In the months immediately preceding Pearl Harbor, Americans were getting ready for the unfortunate war time efforts. And on Feb. 10, 1942 when Ford Motor Company stopped production of its vehicles, the company had manufactured 30 million cars and trucks plus 1 million tractors for the consumer market.

Ford carries on toward future after war ends

After the war had ended, the 1950s was decade of great designs and styling changes for Ford trucks.

In 1953, Ford introduced a signature line to its Ford cars/trucks. The 1953 Ford trucks models were the most significantly changed trucks since 1935. That was also the year that Ford celebrated its “Golden Anniversary” year which was an historical event that is now a part of our automotive heritage and history books which was a great success story.

In 1953, Ford had called their popular redesigned Cab models “Driverized” along with their huge promotion campaign at the time called the “15 Second Test” where consumers could drive the new and exciting models for comparison. Many consumers who test drove the new Ford products, at the time were very impressed with the new interior design of the new 1953 Ford truck models.

In 1954, Ford offered more truck for your money. The 1954 models advertising slogan referred to the 1954 truck models as more economic, power along with drivers savings and with new money making capacities for the consumers. The 1953 to 1956 truck model design offered the same body style and in 1957, a new model design became available. Not pictured as a part of this story is one of my all-time favorite designs which is the 1957 Ford Ranchero along with the F-100 series.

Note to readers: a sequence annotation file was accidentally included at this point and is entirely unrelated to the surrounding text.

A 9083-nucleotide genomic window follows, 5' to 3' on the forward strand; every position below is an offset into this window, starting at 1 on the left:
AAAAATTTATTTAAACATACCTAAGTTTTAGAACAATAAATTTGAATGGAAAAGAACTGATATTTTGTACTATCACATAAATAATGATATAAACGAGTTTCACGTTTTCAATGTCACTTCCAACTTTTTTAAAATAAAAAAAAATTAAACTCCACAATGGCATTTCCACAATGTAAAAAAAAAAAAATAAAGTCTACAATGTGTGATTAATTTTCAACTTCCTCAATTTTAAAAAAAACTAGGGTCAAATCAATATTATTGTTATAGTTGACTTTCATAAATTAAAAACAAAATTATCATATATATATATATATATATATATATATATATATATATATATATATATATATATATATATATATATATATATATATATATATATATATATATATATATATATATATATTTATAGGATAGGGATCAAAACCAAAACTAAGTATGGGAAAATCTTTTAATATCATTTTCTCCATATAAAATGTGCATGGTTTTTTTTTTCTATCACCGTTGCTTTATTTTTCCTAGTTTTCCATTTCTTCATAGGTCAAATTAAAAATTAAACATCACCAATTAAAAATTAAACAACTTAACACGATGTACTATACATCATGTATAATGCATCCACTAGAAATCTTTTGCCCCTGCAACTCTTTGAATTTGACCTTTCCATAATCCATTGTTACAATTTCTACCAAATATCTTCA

In 1957, Ford introduced a top of the line Ford tilt cab line which was the C900 series. This model offered a timeless design which was used and manufactured for decades by consumers and is still very popular today. In 1964, Ford trucks offered a very popular deluxe Club wagon that could carry eight passengers. The last truck that is a part of this story was a truck that was designed for tomorrow. In 1964, Ford unveiled a long-haul truck which offered a 600-horsepower gas turbine engine which was designed for the future. It was developed by Ford to meet transpiration requirements that was anticipated for the 1970s. However, the experimental truck was never mass produced.

In conclusion, Ford trucks will always have a special place in automotive history.
file 20151019161003 Looking Back Early Days FordAdvertisement for a 1954 Ford Firetruckfile 20151019161053 Looking Back Early Days FordA 1964 Ford Deluxe Club WagonA special thanks to Robert Tate, Automotive Historian and Researcher, for donating the story to the MotorCities Story of the Week program. Photographs are courtesy of the National Automotive History Collection. (Bibliography: Wagner K. James, “Ford Trucks since 1905” Motorbooks International.1994; McLaughlin G. Paul. “Ford Heavy-Duty Trucks 1948-1998 Photo History” Iconografix 2001.)

For further information on photos please visit http://www.detroitpubliclibrary.org/ or email This email address is being protected from spambots. You need JavaScript enabled to view it. Please do not republish the story and/or photographs without permission of MotorCities National Heritage Area.